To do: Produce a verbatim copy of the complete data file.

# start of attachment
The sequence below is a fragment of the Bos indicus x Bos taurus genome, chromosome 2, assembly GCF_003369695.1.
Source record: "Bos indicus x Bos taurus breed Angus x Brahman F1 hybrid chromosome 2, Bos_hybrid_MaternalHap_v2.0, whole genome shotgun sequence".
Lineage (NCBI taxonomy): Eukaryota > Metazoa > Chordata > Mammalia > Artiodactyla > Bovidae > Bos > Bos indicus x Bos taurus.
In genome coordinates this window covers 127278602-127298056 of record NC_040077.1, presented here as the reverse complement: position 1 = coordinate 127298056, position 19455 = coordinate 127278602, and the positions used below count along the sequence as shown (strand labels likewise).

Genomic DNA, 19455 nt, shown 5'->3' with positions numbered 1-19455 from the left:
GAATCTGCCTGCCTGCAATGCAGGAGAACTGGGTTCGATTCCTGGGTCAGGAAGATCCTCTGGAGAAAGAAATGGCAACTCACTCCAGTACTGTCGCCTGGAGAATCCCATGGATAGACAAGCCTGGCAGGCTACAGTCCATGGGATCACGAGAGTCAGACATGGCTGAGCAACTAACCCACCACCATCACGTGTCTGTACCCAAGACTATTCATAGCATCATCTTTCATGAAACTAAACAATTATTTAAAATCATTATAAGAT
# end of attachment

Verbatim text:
The sequence below is a fragment of the Bos indicus x Bos taurus genome, chromosome 2, assembly GCF_003369695.1.
Source record: "Bos indicus x Bos taurus breed Angus x Brahman F1 hybrid chromosome 2, Bos_hybrid_MaternalHap_v2.0, whole genome shotgun sequence".
Lineage (NCBI taxonomy): Eukaryota > Metazoa > Chordata > Mammalia > Artiodactyla > Bovidae > Bos > Bos indicus x Bos taurus.
In genome coordinates this window covers 127278602-127298056 of record NC_040077.1, presented here as the reverse complement: position 1 = coordinate 127298056, position 19455 = coordinate 127278602, and the positions used below count along the sequence as shown (strand labels likewise).

Genomic DNA, 19455 nt, shown 5'->3' with positions numbered 1-19455 from the left:
GAATCTGCCTGCCTGCAATGCAGGAGAACTGGGTTCGATTCCTGGGTCAGGAAGATCCTCTGGAGAAAGAAATGGCAACTCACTCCAGTACTGTCGCCTGGAGAATCCCATGGATAGACAAGCCTGGCAGGCTACAGTCCATGGGATCACGAGAGTCAGACATGGCTGAGCAACTAACCCACCACCATCACGTGTCTGTACCCAAGACTATTCATAGCATCATCTTTCATGAAACTAAACAATTATTTAAAATCATTATAAGAT